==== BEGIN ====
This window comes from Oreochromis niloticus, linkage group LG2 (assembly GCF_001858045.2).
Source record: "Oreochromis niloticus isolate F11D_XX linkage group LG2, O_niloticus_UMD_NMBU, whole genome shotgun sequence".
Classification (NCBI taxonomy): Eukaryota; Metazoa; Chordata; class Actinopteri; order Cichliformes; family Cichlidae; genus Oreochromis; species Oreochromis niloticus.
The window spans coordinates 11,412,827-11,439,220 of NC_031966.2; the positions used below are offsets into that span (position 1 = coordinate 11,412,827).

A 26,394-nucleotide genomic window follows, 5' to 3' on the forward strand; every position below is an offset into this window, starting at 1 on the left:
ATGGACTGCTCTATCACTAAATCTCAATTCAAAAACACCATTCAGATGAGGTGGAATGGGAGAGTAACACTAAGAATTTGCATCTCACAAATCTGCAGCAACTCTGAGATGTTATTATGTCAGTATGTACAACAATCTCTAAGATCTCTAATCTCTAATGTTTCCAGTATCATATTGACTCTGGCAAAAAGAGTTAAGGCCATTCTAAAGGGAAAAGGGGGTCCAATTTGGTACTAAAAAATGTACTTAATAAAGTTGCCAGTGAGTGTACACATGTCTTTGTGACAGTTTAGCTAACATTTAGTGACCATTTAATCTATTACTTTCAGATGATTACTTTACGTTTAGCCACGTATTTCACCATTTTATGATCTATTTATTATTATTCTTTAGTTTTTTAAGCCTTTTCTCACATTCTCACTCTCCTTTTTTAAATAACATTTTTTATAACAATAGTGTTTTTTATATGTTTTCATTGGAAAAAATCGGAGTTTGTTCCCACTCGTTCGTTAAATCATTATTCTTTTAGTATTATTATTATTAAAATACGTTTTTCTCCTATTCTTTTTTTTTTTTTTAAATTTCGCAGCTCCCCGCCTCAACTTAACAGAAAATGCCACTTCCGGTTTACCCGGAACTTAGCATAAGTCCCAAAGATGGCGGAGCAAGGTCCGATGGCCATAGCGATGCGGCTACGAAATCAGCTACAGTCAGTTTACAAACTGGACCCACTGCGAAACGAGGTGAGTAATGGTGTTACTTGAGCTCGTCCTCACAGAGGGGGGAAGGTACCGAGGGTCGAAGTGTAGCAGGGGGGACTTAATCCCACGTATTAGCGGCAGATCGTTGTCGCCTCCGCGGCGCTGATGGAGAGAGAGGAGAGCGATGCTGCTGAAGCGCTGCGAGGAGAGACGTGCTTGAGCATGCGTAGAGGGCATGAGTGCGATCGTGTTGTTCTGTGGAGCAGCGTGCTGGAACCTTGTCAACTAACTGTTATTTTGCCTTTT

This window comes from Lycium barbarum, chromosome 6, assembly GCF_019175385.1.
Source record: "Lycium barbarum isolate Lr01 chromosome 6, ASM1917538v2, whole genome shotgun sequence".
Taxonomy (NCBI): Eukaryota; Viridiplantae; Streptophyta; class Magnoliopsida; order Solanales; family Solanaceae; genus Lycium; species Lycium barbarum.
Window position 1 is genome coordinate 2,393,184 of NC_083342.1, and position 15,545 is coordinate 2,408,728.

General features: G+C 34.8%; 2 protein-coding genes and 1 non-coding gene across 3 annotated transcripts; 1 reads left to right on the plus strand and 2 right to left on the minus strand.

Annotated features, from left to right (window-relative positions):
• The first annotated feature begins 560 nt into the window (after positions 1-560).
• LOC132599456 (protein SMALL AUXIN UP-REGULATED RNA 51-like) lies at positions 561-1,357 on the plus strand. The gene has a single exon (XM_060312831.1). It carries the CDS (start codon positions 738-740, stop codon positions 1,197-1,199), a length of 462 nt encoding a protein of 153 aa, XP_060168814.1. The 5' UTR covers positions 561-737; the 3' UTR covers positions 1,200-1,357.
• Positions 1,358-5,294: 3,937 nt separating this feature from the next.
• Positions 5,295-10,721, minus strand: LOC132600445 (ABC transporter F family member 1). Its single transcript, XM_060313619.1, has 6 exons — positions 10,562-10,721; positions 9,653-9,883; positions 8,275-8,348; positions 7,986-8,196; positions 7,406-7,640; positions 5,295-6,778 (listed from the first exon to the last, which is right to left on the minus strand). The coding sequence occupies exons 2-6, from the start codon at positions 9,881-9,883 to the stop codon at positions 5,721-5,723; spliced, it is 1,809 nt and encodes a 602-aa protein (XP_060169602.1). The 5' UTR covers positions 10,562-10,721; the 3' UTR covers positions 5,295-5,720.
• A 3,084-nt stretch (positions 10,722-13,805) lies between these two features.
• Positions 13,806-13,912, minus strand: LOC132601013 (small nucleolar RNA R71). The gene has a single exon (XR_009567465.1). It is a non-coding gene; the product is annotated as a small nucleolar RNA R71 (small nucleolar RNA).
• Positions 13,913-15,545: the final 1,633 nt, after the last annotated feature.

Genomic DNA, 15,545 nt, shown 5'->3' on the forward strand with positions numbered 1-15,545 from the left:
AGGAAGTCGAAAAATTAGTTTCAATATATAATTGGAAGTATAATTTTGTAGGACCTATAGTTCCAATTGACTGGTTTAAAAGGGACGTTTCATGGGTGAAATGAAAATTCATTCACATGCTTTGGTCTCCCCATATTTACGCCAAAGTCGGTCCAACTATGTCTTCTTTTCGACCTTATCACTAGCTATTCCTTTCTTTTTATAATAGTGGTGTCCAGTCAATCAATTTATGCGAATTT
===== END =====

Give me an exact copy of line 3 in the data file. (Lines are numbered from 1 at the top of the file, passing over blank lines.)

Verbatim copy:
Classification (NCBI taxonomy): Eukaryota; Metazoa; Chordata; class Actinopteri; order Cichliformes; family Cichlidae; genus Oreochromis; species Oreochromis niloticus.